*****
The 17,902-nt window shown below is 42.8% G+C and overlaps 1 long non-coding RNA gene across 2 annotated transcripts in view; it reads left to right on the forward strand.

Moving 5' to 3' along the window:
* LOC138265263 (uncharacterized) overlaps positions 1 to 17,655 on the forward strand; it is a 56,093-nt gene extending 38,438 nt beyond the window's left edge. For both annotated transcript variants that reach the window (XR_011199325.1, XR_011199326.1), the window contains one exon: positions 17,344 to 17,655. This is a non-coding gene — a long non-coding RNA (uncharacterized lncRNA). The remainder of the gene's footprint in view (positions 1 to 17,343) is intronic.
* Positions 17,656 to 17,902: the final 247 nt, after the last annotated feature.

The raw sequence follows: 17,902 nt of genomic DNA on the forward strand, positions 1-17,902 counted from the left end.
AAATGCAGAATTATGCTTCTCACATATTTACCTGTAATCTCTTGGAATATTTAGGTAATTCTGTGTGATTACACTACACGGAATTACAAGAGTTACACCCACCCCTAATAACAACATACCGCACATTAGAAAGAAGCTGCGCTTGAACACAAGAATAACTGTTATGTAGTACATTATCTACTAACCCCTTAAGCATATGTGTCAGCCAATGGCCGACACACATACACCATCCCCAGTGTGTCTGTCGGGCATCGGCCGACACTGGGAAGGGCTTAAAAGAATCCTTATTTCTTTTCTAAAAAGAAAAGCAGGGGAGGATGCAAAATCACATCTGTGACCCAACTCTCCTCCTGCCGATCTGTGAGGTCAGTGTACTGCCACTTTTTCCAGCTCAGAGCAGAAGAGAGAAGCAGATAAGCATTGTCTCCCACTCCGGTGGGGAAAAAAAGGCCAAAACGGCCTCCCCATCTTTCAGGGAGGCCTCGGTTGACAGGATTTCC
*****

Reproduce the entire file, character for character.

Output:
The 17,902-nt window shown below is 42.8% G+C and overlaps 1 long non-coding RNA gene across 2 annotated transcripts in view; it reads left to right on the forward strand.

Moving 5' to 3' along the window:
* LOC138265263 (uncharacterized) overlaps positions 1 to 17,655 on the forward strand; it is a 56,093-nt gene extending 38,438 nt beyond the window's left edge. For both annotated transcript variants that reach the window (XR_011199325.1, XR_011199326.1), the window contains one exon: positions 17,344 to 17,655. This is a non-coding gene — a long non-coding RNA (uncharacterized lncRNA). The remainder of the gene's footprint in view (positions 1 to 17,343) is intronic.
* Positions 17,656 to 17,902: the final 247 nt, after the last annotated feature.

The raw sequence follows: 17,902 nt of genomic DNA on the forward strand, positions 1-17,902 counted from the left end.
AAATGCAGAATTATGCTTCTCACATATTTACCTGTAATCTCTTGGAATATTTAGGTAATTCTGTGTGATTACACTACACGGAATTACAAGAGTTACACCCACCCCTAATAACAACATACCGCACATTAGAAAGAAGCTGCGCTTGAACACAAGAATAACTGTTATGTAGTACATTATCTACTAACCCCTTAAGCATATGTGTCAGCCAATGGCCGACACACATACACCATCCCCAGTGTGTCTGTCGGGCATCGGCCGACACTGGGAAGGGCTTAAAAGAATCCTTATTTCTTTTCTAAAAAGAAAAGCAGGGGAGGATGCAAAATCACATCTGTGACCCAACTCTCCTCCTGCCGATCTGTGAGGTCAGTGTACTGCCACTTTTTCCAGCTCAGAGCAGAAGAGAGAAGCAGATAAGCATTGTCTCCCACTCCGGTGGGGAAAAAAAGGCCAAAACGGCCTCCCCATCTTTCAGGGAGGCCTCGGTTGACAGGATTTCC